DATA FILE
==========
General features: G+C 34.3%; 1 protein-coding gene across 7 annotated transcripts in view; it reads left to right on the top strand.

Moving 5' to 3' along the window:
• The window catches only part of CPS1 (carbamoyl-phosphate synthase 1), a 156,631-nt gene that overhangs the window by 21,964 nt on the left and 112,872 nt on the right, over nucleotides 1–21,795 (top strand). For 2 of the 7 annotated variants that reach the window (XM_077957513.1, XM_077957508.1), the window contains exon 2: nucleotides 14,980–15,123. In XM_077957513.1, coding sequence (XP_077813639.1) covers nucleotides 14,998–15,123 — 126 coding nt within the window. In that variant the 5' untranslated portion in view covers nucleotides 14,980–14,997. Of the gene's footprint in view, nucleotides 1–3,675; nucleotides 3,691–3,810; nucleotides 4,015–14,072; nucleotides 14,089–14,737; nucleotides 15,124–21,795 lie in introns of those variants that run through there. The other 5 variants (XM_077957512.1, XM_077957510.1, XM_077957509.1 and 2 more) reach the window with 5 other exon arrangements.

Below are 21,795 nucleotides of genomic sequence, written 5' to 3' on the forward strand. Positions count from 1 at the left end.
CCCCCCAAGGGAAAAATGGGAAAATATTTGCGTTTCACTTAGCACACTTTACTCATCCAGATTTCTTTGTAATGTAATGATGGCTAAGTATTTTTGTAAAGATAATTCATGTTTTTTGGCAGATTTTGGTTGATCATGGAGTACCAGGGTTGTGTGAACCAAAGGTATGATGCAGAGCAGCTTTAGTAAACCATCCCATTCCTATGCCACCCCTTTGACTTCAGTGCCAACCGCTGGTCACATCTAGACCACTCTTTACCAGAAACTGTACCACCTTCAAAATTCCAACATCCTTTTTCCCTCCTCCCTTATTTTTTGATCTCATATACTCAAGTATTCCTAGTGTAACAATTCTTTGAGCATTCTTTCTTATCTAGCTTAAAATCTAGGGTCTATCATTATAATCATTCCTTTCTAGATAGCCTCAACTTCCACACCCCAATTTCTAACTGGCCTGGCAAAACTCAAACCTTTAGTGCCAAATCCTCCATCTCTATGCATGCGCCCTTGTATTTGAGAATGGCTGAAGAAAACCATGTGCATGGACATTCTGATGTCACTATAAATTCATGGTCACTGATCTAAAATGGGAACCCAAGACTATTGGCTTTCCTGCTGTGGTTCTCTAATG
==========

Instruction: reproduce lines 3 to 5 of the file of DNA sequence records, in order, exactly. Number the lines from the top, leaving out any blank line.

• The window catches only part of CPS1 (carbamoyl-phosphate synthase 1), a 156,631-nt gene that overhangs the window by 21,964 nt on the left and 112,872 nt on the right, over nucleotides 1–21,795 (top strand). For 2 of the 7 annotated variants that reach the window (XM_077957513.1, XM_077957508.1), the window contains exon 2: nucleotides 14,980–15,123. In XM_077957513.1, coding sequence (XP_077813639.1) covers nucleotides 14,998–15,123 — 126 coding nt within the window. In that variant the 5' untranslated portion in view covers nucleotides 14,980–14,997. Of the gene's footprint in view, nucleotides 1–3,675; nucleotides 3,691–3,810; nucleotides 4,015–14,072; nucleotides 14,089–14,737; nucleotides 15,124–21,795 lie in introns of those variants that run through there. The other 5 variants (XM_077957512.1, XM_077957510.1, XM_077957509.1 and 2 more) reach the window with 5 other exon arrangements.

Below are 21,795 nucleotides of genomic sequence, written 5' to 3' on the forward strand. Positions count from 1 at the left end.
CCCCCCAAGGGAAAAATGGGAAAATATTTGCGTTTCACTTAGCACACTTTACTCATCCAGATTTCTTTGTAATGTAATGATGGCTAAGTATTTTTGTAAAGATAATTCATGTTTTTTGGCAGATTTTGGTTGATCATGGAGTACCAGGGTTGTGTGAACCAAAGGTATGATGCAGAGCAGCTTTAGTAAACCATCCCATTCCTATGCCACCCCTTTGACTTCAGTGCCAACCGCTGGTCACATCTAGACCACTCTTTACCAGAAACTGTACCACCTTCAAAATTCCAACATCCTTTTTCCCTCCTCCCTTATTTTTTGATCTCATATACTCAAGTATTCCTAGTGTAACAATTCTTTGAGCATTCTTTCTTATCTAGCTTAAAATCTAGGGTCTATCATTATAATCATTCCTTTCTAGATAGCCTCAACTTCCACACCCCAATTTCTAACTGGCCTGGCAAAACTCAAACCTTTAGTGCCAAATCCTCCATCTCTATGCATGCGCCCTTGTATTTGAGAATGGCTGAAGAAAACCATGTGCATGGACATTCTGATGTCACTATAAATTCATGGTCACTGATCTAAAATGGGAACCCAAGACTATTGGCTTTCCTGCTGTGGTTCTCTAATG